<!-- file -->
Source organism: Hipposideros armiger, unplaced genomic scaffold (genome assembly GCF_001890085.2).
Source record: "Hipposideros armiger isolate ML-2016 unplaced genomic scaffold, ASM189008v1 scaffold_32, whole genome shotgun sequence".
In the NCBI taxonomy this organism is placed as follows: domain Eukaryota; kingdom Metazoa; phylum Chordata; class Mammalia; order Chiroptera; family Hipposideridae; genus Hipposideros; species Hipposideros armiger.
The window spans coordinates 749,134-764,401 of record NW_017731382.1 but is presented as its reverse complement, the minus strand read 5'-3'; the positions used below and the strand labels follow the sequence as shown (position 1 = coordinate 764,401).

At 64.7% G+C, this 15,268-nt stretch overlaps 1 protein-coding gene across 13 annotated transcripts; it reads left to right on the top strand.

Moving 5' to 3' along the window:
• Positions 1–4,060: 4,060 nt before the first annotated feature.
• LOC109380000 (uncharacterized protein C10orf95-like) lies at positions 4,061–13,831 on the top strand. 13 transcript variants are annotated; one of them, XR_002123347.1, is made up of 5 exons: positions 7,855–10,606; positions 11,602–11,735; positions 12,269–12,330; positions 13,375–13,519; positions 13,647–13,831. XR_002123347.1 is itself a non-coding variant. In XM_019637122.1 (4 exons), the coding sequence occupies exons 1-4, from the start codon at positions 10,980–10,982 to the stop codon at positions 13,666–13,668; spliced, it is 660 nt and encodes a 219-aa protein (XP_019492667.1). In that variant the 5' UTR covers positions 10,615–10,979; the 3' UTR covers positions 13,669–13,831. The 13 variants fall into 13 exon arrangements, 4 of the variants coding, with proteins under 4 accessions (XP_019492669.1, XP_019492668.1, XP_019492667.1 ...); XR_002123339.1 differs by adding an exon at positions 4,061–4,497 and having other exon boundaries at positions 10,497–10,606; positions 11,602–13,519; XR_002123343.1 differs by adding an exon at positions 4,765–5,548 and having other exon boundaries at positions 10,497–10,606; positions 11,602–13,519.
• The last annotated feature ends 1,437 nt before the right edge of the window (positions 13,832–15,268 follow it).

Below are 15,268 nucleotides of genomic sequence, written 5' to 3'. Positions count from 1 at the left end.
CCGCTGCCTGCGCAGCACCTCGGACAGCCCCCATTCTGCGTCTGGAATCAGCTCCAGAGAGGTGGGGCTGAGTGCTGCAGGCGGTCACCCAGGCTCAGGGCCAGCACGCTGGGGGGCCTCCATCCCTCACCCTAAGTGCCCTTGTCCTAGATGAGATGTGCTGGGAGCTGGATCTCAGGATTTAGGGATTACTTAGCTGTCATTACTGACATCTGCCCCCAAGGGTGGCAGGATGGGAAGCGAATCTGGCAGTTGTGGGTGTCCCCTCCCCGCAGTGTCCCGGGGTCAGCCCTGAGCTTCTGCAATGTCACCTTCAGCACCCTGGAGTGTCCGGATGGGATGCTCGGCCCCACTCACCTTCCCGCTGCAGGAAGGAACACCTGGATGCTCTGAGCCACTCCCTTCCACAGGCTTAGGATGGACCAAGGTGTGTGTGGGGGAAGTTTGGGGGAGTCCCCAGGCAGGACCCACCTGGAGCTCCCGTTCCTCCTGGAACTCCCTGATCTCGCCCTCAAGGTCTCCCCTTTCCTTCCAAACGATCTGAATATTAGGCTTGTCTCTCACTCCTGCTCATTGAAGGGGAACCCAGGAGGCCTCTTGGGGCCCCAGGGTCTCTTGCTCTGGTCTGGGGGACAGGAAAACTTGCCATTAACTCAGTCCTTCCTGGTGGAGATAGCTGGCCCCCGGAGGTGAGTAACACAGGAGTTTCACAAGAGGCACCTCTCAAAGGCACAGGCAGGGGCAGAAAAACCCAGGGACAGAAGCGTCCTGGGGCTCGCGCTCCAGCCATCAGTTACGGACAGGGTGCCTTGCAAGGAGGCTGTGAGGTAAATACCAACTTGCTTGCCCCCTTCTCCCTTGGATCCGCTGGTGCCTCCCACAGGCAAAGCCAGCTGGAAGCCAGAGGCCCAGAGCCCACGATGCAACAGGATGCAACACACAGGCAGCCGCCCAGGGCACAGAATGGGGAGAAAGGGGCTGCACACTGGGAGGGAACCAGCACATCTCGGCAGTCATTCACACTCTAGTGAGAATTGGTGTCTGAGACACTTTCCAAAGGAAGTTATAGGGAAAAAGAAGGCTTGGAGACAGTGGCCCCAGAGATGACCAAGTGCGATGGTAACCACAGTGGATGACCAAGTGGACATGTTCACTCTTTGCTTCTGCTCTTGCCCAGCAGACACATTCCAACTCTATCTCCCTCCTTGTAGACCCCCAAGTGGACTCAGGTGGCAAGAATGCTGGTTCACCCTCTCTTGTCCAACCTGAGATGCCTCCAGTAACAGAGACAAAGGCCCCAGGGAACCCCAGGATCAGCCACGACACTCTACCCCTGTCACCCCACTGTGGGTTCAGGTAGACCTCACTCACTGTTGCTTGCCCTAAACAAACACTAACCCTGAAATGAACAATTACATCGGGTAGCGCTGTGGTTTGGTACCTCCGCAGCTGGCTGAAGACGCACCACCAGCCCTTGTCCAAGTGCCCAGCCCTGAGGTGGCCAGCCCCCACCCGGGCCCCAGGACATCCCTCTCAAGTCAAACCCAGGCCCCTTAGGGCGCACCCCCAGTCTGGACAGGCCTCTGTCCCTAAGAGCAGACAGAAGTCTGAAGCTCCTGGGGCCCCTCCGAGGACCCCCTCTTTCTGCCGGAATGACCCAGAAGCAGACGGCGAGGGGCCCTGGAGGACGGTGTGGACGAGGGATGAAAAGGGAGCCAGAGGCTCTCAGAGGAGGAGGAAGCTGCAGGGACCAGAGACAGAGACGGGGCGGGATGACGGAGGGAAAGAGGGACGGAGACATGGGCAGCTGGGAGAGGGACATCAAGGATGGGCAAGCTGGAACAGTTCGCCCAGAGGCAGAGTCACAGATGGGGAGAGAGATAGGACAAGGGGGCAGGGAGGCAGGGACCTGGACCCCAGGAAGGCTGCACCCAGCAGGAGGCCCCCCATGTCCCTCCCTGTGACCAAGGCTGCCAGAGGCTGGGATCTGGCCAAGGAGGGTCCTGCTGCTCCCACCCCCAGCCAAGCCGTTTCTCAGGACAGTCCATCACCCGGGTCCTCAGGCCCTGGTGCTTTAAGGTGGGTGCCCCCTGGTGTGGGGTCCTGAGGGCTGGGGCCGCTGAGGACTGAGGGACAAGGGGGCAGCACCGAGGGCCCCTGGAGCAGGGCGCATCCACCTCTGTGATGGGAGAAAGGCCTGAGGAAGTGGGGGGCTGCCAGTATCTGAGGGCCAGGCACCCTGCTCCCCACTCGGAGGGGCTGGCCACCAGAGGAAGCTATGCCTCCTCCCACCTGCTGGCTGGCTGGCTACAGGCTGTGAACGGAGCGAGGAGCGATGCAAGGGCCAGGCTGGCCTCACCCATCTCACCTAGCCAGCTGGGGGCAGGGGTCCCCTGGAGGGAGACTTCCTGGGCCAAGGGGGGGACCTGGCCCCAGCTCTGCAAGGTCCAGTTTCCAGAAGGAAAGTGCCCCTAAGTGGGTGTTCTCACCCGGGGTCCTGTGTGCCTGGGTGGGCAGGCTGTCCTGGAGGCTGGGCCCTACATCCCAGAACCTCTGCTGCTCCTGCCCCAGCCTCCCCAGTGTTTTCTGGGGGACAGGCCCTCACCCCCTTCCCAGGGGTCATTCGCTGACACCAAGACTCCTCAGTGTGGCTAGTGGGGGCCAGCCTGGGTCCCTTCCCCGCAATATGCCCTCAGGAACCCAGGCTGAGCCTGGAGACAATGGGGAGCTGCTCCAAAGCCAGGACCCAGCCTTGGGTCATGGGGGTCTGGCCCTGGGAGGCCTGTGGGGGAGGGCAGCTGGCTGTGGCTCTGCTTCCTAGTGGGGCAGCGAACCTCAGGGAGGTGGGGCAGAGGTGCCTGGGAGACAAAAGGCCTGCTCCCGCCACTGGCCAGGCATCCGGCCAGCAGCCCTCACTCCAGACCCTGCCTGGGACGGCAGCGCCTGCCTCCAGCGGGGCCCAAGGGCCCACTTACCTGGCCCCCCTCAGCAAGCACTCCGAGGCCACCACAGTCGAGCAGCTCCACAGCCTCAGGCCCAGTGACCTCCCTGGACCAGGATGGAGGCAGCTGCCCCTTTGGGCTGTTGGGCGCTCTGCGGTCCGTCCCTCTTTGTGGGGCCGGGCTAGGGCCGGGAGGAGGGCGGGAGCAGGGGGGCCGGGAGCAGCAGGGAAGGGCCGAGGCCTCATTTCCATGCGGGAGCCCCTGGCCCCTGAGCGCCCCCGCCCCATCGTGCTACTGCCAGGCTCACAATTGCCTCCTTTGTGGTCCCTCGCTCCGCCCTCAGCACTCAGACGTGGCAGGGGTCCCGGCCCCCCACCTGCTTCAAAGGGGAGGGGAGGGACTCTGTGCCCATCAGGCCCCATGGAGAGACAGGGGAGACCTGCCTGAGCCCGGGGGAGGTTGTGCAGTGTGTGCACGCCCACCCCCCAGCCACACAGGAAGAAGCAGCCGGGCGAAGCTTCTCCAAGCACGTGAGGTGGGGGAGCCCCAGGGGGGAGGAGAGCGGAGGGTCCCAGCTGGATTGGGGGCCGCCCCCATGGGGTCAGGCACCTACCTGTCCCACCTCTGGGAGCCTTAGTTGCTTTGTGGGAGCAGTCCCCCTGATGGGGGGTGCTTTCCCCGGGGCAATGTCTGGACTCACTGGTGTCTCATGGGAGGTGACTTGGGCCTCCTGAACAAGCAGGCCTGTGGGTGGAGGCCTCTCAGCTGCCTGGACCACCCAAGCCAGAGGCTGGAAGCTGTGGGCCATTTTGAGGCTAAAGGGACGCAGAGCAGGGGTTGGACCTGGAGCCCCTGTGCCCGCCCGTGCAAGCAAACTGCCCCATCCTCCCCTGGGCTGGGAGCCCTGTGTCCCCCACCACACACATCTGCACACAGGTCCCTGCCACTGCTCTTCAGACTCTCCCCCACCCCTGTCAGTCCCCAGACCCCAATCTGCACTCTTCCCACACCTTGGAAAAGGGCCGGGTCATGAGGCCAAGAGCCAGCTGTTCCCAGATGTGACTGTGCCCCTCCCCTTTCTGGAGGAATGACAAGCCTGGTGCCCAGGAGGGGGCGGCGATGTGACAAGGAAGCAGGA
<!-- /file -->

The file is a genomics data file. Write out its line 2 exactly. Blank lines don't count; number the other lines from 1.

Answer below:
Source record: "Hipposideros armiger isolate ML-2016 unplaced genomic scaffold, ASM189008v1 scaffold_32, whole genome shotgun sequence".